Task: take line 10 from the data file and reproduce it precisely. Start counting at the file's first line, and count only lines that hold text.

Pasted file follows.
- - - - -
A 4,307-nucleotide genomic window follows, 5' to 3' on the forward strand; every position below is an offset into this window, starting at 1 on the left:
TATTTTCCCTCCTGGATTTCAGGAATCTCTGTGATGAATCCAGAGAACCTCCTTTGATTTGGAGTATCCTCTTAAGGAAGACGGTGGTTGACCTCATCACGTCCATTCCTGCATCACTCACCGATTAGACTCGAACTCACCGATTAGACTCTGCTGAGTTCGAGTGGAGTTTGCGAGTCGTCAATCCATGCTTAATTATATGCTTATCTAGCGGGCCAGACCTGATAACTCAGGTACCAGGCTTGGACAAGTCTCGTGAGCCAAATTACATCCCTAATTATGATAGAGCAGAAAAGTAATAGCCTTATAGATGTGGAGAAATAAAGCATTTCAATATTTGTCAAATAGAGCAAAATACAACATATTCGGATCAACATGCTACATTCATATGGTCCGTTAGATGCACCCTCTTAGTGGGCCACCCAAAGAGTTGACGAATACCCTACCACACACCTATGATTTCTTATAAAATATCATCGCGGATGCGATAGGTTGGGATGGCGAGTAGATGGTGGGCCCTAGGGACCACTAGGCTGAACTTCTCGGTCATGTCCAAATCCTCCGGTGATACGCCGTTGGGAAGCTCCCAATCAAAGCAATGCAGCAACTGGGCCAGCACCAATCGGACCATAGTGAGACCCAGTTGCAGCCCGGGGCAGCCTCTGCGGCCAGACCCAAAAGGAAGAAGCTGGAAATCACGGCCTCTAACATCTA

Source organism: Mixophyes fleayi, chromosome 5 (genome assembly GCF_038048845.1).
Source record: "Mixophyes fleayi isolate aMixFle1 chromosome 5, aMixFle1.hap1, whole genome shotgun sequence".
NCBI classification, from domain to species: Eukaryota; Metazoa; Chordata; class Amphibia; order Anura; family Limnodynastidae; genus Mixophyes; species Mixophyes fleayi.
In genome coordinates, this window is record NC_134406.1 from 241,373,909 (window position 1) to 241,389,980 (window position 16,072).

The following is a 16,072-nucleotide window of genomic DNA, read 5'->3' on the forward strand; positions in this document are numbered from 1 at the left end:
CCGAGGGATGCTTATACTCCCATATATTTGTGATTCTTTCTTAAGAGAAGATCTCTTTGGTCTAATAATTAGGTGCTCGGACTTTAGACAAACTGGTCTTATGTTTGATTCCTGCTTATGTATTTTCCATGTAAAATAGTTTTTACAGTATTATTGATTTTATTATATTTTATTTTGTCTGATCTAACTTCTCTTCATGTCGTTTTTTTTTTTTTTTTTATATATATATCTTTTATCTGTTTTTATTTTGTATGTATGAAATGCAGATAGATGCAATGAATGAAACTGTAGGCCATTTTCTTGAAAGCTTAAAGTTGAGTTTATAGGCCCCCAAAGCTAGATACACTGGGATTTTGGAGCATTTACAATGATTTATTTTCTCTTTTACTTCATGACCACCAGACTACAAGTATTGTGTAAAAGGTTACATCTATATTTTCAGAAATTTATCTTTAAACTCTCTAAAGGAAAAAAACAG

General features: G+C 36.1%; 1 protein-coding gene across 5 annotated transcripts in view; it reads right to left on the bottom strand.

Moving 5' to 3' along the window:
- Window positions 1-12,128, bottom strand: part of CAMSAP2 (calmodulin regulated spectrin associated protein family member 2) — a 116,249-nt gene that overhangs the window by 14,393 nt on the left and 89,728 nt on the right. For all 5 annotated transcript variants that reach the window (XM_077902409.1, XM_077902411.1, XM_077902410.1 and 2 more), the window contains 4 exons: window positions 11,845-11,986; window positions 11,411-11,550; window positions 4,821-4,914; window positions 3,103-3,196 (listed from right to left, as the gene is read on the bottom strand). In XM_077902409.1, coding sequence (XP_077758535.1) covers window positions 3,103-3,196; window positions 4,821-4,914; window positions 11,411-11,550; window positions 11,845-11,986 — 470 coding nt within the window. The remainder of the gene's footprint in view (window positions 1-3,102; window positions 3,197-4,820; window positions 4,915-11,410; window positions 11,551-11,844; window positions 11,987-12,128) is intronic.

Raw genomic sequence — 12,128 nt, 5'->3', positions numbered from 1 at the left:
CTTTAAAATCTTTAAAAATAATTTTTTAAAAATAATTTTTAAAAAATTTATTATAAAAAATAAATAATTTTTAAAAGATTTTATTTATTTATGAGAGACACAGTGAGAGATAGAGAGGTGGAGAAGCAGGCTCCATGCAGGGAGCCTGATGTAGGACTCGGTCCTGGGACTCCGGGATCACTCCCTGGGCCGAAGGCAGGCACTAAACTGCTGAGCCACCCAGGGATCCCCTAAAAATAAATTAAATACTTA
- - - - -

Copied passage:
Moving 5' to 3' along the window: